At roughly the middle of the Sound of Gigha the sun shining through the mist began to create a most magical effect.....





...which gradually developed as we watched.  A fogbow is a relatively rare phenomenon and we were treated to a really beautiful example.  As with Brocken Spectres, we each saw the fogbow in a different way - a truly wonderful experience.





9 comments:

  1. I love the fifth photo. Looking forward to the rest of this adventure.

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    1. Thanks Dan, more on the way soon...you can follow the trip on Douglas' blog too :o)

      Kind regards

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    2. I've got it marked for checking

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  2. Wow this trip looks amazing !.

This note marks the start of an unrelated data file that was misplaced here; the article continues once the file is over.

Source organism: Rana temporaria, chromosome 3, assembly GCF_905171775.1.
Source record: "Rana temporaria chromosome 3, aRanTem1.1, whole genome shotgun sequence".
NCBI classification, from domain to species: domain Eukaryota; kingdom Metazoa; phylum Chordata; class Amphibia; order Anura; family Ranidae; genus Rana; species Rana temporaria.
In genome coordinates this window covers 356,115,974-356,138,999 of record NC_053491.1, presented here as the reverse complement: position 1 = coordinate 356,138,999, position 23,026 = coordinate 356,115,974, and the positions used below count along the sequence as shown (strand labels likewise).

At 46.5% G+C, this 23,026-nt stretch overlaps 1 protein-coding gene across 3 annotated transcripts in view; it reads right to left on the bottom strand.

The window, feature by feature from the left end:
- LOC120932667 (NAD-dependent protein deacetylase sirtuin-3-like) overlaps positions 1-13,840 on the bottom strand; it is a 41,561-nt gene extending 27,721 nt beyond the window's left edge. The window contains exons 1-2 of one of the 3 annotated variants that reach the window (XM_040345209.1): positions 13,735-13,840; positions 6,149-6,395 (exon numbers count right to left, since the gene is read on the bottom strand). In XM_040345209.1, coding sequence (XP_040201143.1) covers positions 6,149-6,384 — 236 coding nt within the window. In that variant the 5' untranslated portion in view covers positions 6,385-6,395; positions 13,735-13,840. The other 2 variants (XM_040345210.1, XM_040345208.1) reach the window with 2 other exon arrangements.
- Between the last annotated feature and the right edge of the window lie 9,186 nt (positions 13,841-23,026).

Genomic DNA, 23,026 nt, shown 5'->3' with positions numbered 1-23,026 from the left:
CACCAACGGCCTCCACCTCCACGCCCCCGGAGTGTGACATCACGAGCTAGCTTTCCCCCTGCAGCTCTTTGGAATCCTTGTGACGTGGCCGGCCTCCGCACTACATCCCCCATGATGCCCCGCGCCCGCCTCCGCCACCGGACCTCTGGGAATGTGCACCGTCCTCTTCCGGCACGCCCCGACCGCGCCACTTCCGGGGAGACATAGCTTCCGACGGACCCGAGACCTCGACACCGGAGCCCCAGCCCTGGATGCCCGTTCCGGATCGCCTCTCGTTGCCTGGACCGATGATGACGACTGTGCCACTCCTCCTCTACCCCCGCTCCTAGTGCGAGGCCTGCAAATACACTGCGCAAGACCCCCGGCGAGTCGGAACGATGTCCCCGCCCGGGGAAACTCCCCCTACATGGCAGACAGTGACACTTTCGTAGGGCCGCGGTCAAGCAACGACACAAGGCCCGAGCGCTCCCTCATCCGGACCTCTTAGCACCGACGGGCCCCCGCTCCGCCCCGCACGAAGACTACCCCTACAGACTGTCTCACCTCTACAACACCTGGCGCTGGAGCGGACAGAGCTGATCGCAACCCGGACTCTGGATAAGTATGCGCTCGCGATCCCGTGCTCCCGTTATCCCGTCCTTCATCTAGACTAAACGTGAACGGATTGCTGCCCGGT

Gigha is on our list but from Newcastle its to far for a weekend ! So we are saving it up for when we have more time ๐Ÿ˜œ
    We had a fab weekend at Tayvallacih last year but the drive there and back took for ever ๐Ÿ˜ฃ Its easier to get to Ardmair !๐Ÿ˜

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    1. Thanks Alison :o)

      I can confirm that Tayinloan is indeed a long way from most places - Aberdeenshire particularly! I'd not really thought about the north west being quicker to get to from the south, but actually you've got a point there....

      Kind Regards

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  3. Ian, this is amazing, both pics and story. You and Douglas have sparked our attention, in a big way! "Flickering embers growing higher and higher". :) Keep it coming. Warm wishes. Duncan.

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    1. It was a super trip D & J, more on the way! :o)

      Warm wishes

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  4. There's something profound about paddling in misty conditions on a dead calm sea when the familiar world disappears around you. Nicely captured in your photos.

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    1. Thanks Bob - you're right, the closing in of one's world is a very striking experience :o)

      Kind Regards